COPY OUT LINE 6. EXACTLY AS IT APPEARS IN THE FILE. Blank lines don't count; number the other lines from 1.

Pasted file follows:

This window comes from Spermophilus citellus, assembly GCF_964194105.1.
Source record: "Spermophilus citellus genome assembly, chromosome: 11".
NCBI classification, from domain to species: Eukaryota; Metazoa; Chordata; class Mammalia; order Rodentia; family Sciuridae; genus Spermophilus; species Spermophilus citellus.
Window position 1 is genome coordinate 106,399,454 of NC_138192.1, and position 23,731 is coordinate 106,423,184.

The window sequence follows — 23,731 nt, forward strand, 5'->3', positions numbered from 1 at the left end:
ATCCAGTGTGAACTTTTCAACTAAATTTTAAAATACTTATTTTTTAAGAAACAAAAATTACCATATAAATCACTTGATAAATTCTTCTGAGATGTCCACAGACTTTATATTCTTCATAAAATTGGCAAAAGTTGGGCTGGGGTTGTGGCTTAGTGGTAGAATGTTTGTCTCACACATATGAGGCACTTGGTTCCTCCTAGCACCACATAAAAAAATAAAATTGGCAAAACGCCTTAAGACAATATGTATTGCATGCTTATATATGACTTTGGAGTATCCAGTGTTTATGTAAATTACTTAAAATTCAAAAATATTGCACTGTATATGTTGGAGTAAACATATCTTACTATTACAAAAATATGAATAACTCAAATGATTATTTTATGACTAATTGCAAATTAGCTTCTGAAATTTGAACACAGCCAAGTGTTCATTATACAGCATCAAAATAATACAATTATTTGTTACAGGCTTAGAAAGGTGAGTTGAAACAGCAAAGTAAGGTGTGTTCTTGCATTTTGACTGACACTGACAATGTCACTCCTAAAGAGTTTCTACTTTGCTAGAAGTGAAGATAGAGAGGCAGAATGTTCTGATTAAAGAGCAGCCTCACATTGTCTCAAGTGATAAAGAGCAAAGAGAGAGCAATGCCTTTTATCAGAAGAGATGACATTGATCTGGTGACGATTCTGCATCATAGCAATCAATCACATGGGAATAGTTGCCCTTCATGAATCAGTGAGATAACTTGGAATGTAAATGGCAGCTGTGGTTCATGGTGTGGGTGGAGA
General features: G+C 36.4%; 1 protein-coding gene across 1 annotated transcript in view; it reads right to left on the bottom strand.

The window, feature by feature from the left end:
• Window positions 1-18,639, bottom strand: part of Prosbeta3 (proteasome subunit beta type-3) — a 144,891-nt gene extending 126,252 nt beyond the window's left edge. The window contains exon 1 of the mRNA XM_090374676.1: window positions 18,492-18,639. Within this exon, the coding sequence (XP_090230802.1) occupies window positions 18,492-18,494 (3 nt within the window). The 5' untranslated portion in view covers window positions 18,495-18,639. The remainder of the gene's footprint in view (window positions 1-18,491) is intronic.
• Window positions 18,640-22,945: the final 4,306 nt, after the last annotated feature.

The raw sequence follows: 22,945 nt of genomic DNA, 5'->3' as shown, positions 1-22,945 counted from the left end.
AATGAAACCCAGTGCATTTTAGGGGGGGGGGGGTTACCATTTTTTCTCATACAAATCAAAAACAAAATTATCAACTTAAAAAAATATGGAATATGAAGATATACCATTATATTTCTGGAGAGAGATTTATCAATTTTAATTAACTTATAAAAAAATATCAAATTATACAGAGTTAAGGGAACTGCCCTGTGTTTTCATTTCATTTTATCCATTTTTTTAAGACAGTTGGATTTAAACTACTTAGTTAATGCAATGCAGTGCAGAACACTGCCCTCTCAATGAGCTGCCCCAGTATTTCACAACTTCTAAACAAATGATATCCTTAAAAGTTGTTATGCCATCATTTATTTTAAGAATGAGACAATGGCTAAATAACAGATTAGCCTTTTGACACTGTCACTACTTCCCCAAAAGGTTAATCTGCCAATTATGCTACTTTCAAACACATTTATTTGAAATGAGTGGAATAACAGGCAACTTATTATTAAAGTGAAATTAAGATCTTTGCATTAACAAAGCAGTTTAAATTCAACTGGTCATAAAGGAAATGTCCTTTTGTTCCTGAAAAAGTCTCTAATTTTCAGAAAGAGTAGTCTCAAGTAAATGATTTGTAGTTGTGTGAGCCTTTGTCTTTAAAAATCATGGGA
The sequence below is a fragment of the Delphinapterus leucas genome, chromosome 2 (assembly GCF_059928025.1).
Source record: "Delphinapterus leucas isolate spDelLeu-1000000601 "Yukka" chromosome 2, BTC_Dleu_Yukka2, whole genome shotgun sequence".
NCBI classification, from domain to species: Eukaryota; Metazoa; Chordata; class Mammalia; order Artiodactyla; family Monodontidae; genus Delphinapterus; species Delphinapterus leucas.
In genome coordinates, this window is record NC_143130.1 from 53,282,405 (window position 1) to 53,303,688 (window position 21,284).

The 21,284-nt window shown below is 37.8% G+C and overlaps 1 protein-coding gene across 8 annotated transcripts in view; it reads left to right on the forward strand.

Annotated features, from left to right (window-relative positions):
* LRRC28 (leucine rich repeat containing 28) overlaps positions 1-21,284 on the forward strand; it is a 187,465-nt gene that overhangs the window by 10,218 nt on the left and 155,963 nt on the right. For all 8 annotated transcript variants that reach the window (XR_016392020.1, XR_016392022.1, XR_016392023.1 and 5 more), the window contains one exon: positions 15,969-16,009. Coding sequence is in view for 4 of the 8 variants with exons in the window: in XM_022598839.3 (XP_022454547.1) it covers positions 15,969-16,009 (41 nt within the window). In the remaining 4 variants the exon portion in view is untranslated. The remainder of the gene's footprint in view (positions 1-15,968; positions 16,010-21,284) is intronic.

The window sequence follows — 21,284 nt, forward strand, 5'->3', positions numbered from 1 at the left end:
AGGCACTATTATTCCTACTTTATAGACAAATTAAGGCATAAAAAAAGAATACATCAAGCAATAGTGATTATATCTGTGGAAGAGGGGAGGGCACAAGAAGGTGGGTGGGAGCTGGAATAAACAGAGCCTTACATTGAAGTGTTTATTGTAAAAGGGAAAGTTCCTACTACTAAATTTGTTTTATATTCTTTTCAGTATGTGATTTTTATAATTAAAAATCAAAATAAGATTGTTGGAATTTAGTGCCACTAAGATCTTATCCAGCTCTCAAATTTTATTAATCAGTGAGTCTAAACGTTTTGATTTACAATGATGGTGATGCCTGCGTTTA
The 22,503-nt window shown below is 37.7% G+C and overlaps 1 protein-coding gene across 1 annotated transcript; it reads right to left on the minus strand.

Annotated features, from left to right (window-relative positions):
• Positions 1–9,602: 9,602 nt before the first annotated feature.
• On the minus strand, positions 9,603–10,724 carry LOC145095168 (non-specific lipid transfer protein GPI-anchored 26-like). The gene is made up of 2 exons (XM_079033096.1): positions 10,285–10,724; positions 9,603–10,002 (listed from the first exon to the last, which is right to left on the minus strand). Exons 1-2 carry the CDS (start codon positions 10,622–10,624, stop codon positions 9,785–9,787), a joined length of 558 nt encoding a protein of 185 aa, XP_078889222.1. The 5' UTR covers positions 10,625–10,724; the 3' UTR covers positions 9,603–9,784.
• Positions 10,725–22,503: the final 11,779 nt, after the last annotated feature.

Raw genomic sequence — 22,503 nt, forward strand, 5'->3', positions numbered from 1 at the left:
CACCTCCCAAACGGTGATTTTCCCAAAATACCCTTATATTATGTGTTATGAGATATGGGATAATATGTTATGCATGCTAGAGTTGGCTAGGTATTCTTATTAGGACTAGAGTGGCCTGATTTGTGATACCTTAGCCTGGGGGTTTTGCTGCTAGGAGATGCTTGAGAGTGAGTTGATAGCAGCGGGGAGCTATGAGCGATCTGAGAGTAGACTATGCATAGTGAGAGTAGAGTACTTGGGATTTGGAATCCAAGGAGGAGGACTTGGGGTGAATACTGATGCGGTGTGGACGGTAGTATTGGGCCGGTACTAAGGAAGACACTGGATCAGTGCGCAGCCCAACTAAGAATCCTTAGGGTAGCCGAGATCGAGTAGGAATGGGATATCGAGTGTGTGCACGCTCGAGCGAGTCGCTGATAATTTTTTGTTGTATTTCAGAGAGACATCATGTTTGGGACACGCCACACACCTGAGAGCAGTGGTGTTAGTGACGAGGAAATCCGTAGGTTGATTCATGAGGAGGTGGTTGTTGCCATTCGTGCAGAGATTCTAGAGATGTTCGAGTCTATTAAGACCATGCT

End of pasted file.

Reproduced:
ATCCAGTGTGAACTTTTCAACTAAATTTTAAAATACTTATTTTTTAAGAAACAAAAATTACCATATAAATCACTTGATAAATTCTTCTGAGATGTCCACAGACTTTATATTCTTCATAAAATTGGCAAAAGTTGGGCTGGGGTTGTGGCTTAGTGGTAGAATGTTTGTCTCACACATATGAGGCACTTGGTTCCTCCTAGCACCACATAAAAAAATAAAATTGGCAAAACGCCTTAAGACAATATGTATTGCATGCTTATATATGACTTTGGAGTATCCAGTGTTTATGTAAATTACTTAAAATTCAAAAATATTGCACTGTATATGTTGGAGTAAACATATCTTACTATTACAAAAATATGAATAACTCAAATGATTATTTTATGACTAATTGCAAATTAGCTTCTGAAATTTGAACACAGCCAAGTGTTCATTATACAGCATCAAAATAATACAATTATTTGTTACAGGCTTAGAAAGGTGAGTTGAAACAGCAAAGTAAGGTGTGTTCTTGCATTTTGACTGACACTGACAATGTCACTCCTAAAGAGTTTCTACTTTGCTAGAAGTGAAGATAGAGAGGCAGAATGTTCTGATTAAAGAGCAGCCTCACATTGTCTCAAGTGATAAAGAGCAAAGAGAGAGCAATGCCTTTTATCAGAAGAGATGACATTGATCTGGTGACGATTCTGCATCATAGCAATCAATCACATGGGAATAGTTGCCCTTCATGAATCAGTGAGATAACTTGGAATGTAAATGGCAGCTGTGGTTCATGGTGTGGGTGGAGA